Evaluating Your Emotional Bank Accounts - Amber Hurdle | Globally Recognized Leadership & Personal Branding Expert

Evaluating Your Emotional Bank Accounts

September 08, 2015

All Relationships Are Not Created Equal

I’m sure we can all agree that the best relationships we have, whether they are professional, romantic, friendships or otherwise, are usually consistent in their “give and take.”

Meaning, sometimes you give of yourself, your emotions, your resources or your time and other times you need to receive those same things. Only when it is always a balanced give and take can it be considered a great relationship, right?


That philosophy works for relationships like marriages or best friends–relationships that are built on equality and both parties enter the relationship acknowledging that they are committed to a partnership. But what about parent-child, supervisor-employee or service provider-customer relationships?

If we can’t measure the quality of our relationships on equality all of the time, how can we ensure we are engaging in meaningful ways, honoring others and ultimately honoring ourselves? And do we really want to keep score in the relationships that are understood to be equal?

Probably not!

Emotional Bank Accounts

Many years ago I was introduced to the brilliant concept of the emotional bank account. It basically explains that like a financial bank account, you must make more deposits than withdrawals in order to maintain a healthy balance and not bankrupt the relationship.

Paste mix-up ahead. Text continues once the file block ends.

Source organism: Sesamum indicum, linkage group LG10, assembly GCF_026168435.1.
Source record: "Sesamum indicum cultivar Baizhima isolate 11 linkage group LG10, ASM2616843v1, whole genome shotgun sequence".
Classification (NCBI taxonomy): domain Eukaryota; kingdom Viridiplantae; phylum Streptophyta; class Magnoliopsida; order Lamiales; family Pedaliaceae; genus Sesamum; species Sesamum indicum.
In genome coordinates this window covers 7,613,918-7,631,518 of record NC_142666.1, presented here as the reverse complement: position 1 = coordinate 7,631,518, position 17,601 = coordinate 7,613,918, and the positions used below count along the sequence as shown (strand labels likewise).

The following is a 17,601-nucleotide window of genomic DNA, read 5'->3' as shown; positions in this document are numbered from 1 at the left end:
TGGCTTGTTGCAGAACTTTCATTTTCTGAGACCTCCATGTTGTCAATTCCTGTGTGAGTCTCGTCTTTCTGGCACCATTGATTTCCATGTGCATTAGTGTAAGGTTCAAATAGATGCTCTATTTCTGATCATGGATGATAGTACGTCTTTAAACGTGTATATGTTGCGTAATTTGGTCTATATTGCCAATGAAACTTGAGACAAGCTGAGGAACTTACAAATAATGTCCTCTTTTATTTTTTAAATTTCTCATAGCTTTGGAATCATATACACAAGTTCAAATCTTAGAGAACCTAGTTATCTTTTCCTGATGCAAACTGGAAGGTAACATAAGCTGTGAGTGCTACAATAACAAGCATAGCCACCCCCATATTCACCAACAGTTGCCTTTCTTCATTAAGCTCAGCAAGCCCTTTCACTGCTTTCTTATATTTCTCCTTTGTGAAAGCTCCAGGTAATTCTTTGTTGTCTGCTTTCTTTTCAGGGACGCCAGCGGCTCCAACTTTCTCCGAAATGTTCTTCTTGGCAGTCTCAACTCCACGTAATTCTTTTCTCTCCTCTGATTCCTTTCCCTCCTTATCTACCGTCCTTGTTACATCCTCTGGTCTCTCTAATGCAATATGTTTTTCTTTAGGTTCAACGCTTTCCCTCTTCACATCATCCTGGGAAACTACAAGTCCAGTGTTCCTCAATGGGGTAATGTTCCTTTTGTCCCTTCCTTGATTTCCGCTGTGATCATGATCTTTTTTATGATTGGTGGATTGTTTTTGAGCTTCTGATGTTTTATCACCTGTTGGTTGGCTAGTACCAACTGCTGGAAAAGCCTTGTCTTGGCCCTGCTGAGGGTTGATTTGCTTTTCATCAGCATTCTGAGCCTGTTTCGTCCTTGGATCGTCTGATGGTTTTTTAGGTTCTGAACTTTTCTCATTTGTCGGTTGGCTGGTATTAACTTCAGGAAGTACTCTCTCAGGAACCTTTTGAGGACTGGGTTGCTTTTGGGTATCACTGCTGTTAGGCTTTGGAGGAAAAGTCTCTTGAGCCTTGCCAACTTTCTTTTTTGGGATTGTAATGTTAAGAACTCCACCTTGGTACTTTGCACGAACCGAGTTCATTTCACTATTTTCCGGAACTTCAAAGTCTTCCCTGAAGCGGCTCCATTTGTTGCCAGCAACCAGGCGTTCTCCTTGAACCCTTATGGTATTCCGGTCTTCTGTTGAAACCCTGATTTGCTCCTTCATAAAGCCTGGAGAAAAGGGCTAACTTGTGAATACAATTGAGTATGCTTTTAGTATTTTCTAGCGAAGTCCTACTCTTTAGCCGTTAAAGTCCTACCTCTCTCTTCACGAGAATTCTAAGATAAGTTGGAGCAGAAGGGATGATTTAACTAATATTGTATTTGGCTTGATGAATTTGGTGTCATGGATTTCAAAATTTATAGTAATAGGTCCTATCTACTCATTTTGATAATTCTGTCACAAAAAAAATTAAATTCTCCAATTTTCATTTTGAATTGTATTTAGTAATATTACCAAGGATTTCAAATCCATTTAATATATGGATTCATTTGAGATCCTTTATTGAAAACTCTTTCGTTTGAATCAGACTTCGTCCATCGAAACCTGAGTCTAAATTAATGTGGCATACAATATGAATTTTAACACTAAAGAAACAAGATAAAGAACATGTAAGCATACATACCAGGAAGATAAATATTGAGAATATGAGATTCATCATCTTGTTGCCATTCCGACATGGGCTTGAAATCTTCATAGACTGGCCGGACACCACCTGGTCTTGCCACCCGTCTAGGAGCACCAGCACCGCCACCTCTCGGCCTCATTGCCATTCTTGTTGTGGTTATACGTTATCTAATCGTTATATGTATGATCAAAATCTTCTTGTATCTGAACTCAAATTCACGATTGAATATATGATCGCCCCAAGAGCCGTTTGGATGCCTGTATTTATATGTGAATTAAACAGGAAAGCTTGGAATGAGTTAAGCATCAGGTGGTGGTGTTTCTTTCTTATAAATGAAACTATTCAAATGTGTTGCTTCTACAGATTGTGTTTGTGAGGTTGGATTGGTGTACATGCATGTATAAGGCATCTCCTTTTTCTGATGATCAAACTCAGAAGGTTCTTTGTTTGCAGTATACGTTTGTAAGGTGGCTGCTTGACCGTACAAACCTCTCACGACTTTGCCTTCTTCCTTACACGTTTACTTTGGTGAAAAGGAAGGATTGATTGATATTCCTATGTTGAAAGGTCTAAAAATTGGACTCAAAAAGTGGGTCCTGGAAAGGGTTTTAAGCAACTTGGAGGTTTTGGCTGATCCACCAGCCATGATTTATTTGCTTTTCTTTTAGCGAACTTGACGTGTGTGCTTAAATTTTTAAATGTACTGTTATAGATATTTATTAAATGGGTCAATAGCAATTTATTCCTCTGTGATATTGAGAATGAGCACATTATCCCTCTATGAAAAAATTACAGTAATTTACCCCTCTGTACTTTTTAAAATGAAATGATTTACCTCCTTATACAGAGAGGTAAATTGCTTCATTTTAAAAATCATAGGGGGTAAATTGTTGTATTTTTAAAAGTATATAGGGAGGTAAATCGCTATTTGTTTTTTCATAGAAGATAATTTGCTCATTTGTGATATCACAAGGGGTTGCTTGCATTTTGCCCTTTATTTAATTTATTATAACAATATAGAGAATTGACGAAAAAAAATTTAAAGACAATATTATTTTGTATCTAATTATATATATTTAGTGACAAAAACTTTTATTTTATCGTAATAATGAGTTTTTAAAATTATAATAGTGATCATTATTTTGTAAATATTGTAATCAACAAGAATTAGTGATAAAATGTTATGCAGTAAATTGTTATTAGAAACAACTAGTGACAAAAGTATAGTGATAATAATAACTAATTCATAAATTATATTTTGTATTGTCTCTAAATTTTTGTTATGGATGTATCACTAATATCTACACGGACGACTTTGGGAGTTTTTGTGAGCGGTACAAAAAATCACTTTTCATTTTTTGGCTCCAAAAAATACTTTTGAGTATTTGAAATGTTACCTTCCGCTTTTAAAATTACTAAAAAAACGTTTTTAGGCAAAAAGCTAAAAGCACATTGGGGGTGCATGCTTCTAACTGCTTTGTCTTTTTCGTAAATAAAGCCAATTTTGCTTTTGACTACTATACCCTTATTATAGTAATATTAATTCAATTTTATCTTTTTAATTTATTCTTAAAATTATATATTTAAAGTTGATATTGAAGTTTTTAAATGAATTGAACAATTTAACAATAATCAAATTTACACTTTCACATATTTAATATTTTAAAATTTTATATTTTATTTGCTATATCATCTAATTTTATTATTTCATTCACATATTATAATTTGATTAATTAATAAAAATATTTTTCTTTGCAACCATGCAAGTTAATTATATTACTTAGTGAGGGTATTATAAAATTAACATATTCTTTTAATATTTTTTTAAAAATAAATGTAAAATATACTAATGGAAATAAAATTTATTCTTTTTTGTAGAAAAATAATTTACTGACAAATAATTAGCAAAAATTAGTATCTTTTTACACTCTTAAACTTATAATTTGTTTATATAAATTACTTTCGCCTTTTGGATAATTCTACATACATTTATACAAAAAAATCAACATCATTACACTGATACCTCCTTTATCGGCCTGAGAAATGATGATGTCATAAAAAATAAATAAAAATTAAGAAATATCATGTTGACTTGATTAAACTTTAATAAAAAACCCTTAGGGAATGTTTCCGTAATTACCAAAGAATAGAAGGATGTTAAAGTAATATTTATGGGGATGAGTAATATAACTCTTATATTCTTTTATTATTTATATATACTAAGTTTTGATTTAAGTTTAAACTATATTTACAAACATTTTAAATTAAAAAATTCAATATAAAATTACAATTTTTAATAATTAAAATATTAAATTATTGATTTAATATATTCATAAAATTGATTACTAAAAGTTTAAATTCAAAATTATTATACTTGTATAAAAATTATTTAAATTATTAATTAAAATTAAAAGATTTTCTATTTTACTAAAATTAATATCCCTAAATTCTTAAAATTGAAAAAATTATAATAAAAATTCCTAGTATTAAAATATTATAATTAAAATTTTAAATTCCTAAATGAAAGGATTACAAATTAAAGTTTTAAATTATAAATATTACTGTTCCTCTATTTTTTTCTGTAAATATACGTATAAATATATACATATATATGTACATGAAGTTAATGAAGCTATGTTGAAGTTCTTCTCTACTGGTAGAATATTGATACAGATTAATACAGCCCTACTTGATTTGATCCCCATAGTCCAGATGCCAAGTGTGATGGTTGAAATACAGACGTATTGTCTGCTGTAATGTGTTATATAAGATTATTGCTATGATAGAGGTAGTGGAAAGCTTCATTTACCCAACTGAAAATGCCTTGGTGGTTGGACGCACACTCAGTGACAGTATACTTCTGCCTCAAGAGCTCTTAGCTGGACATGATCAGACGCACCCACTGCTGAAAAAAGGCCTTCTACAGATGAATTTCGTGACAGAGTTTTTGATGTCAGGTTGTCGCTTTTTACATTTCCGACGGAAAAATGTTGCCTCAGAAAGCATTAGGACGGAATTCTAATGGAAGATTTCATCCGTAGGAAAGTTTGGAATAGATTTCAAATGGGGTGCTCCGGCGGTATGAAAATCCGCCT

For example, it would be ridiculous to expect an employee to invest in you and your growth equal to the amount you invest in her. That is not her role in the relationship. However, YOU should continuously make “deposits” in her “bank account” through recognition and encouragement, opportunity and development.

That way when you make an occasional withdrawal to correct behavior, constructively criticize her performance, or simply because you made a mistake, your “balance” will remain healthy and in the green.

But she is also responsible for her “account” with you, her manager. She should put forth her best effort, meet expectations and support your goals through her contributions to the big picture. These are all ways she can make deposits into you in order to warrant trust and recognition. When she keeps that account full it is far less damaging when she makes a minor withdrawal like being late for work or even a more significant miss like a client-facing mistake.

Your Challenge: Review Your Account Ledgers

Your challenge is to consider the relationships that are most important to you. How are your balances in their accounts? Have they adequately funded their accounts with you? Once you have reflected on these I encourage you to consciously budget your resources to ensure you continue to fully “fund” those accounts. Likewise, if others have left their accounts with you in the red you may want to have a budget meetings with them to explain the negative impact of their continuous withdrawals; or you may even consider closing the account altogether.

Share Your Thoughts

What relationships have you found this approach to work best with? When have you had to close an account because it remained in overdraft? Share your experiences with others. And importantly, share this post with your networks or with others whom you think would find it helpful!

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